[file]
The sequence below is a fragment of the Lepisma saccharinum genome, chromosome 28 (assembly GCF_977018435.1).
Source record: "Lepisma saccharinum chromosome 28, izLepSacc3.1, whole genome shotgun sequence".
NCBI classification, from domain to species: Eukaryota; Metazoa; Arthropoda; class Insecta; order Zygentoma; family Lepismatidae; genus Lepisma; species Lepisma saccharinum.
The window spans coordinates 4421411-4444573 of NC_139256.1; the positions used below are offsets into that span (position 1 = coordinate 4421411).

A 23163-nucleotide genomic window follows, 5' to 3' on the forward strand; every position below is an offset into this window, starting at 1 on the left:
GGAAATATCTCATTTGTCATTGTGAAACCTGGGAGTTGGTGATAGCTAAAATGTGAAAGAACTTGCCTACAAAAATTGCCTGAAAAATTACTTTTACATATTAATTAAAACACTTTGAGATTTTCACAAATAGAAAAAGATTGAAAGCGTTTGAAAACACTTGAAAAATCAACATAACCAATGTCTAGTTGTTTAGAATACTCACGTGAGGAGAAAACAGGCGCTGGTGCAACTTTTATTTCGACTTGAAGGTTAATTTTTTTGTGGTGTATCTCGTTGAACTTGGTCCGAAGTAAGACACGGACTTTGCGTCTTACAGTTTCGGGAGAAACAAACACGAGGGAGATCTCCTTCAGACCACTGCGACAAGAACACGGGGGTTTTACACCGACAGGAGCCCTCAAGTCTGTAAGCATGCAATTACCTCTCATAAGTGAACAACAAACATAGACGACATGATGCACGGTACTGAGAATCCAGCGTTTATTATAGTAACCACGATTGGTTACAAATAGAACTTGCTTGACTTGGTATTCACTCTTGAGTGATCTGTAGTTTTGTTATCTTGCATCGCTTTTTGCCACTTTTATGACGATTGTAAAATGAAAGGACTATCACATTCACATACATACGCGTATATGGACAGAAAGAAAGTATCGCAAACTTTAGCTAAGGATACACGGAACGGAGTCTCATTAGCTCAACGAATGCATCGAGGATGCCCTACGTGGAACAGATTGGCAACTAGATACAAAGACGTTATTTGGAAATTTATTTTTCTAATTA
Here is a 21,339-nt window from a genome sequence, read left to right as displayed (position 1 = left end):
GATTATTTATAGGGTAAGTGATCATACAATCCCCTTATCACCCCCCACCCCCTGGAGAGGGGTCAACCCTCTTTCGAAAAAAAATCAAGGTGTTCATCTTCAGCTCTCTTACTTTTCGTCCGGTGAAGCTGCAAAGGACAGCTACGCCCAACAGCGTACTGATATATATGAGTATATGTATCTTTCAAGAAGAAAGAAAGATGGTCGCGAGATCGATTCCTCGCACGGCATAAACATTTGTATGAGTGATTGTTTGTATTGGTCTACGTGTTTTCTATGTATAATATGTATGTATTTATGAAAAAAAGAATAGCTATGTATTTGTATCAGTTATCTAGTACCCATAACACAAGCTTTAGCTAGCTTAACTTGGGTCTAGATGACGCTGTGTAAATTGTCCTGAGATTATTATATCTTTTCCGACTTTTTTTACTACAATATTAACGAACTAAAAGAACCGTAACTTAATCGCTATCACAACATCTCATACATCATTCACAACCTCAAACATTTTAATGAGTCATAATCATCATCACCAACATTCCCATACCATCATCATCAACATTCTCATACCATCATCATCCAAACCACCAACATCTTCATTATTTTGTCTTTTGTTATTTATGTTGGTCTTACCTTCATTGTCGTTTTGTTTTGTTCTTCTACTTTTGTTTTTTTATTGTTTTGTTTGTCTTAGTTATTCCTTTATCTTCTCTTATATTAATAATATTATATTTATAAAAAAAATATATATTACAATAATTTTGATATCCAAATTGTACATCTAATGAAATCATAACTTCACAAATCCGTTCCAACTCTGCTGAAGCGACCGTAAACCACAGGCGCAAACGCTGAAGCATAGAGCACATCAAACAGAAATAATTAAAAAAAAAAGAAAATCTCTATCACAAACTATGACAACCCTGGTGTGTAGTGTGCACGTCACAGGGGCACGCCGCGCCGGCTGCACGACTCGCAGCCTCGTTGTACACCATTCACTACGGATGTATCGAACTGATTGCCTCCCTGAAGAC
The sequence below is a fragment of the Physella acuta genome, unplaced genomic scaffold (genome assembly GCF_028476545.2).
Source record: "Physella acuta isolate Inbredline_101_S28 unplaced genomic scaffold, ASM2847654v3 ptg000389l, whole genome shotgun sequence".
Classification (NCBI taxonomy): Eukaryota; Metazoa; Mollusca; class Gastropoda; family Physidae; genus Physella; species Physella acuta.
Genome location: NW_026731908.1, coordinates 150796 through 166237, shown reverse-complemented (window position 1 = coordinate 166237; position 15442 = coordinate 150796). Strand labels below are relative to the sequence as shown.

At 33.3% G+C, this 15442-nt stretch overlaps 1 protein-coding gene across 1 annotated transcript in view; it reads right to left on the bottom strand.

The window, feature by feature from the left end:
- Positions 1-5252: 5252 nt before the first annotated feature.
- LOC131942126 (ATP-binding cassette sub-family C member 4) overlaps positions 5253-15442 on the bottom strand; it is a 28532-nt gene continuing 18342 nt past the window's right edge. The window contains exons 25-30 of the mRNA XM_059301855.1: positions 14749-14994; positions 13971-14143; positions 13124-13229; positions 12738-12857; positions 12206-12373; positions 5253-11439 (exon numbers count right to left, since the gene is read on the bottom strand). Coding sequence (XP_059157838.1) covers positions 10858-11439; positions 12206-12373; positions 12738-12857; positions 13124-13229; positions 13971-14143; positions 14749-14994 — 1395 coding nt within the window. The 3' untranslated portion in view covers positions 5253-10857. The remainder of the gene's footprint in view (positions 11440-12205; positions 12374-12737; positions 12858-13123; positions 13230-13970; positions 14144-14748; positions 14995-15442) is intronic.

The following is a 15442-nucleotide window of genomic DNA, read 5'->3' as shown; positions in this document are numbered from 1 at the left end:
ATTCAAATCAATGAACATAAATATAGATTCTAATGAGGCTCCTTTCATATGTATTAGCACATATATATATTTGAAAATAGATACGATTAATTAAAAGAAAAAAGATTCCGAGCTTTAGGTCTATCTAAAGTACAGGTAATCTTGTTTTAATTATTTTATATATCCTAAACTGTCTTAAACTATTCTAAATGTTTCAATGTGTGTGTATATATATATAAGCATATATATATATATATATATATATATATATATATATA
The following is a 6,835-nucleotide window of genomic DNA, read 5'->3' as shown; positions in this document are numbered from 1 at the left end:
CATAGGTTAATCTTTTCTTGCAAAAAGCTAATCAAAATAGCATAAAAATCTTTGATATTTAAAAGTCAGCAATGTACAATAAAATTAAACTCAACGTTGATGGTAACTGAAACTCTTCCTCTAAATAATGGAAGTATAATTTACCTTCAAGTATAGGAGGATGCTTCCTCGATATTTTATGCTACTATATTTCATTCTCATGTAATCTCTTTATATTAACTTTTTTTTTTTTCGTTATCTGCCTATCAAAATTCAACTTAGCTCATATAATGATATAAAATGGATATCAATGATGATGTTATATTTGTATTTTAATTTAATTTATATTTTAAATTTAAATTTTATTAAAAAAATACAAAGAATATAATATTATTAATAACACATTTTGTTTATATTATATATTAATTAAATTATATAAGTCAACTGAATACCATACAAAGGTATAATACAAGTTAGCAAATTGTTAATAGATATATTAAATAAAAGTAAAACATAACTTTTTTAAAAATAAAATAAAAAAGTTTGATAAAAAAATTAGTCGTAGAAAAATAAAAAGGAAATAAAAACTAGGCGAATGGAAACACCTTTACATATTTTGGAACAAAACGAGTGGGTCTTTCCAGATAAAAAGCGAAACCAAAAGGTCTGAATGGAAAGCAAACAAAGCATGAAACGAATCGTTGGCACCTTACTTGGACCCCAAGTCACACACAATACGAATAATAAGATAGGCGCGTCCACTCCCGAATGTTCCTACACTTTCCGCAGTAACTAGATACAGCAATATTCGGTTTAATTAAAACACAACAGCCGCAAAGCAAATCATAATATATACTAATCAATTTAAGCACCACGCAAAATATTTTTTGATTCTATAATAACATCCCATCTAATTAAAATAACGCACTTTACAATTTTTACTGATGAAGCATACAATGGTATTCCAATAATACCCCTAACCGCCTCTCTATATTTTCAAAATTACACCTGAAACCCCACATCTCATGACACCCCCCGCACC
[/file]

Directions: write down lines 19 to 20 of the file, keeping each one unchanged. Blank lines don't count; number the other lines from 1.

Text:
The following is a 6,835-nucleotide window of genomic DNA, read 5'->3' as shown; positions in this document are numbered from 1 at the left end:
CATAGGTTAATCTTTTCTTGCAAAAAGCTAATCAAAATAGCATAAAAATCTTTGATATTTAAAAGTCAGCAATGTACAATAAAATTAAACTCAACGTTGATGGTAACTGAAACTCTTCCTCTAAATAATGGAAGTATAATTTACCTTCAAGTATAGGAGGATGCTTCCTCGATATTTTATGCTACTATATTTCATTCTCATGTAATCTCTTTATATTAACTTTTTTTTTTTTCGTTATCTGCCTATCAAAATTCAACTTAGCTCATATAATGATATAAAATGGATATCAATGATGATGTTATATTTGTATTTTAATTTAATTTATATTTTAAATTTAAATTTTATTAAAAAAATACAAAGAATATAATATTATTAATAACACATTTTGTTTATATTATATATTAATTAAATTATATAAGTCAACTGAATACCATACAAAGGTATAATACAAGTTAGCAAATTGTTAATAGATATATTAAATAAAAGTAAAACATAACTTTTTTAAAAATAAAATAAAAAAGTTTGATAAAAAAATTAGTCGTAGAAAAATAAAAAGGAAATAAAAACTAGGCGAATGGAAACACCTTTACATATTTTGGAACAAAACGAGTGGGTCTTTCCAGATAAAAAGCGAAACCAAAAGGTCTGAATGGAAAGCAAACAAAGCATGAAACGAATCGTTGGCACCTTACTTGGACCCCAAGTCACACACAATACGAATAATAAGATAGGCGCGTCCACTCCCGAATGTTCCTACACTTTCCGCAGTAACTAGATACAGCAATATTCGGTTTAATTAAAACACAACAGCCGCAAAGCAAATCATAATATATACTAATCAATTTAAGCACCACGCAAAATATTTTTTGATTCTATAATAACATCCCATCTAATTAAAATAACGCACTTTACAATTTTTACTGATGAAGCATACAATGGTATTCCAATAATACCCCTAACCGCCTCTCTATATTTTCAAAATTACACCTGAAACCCCACATCTCATGACACCCCCCGCACC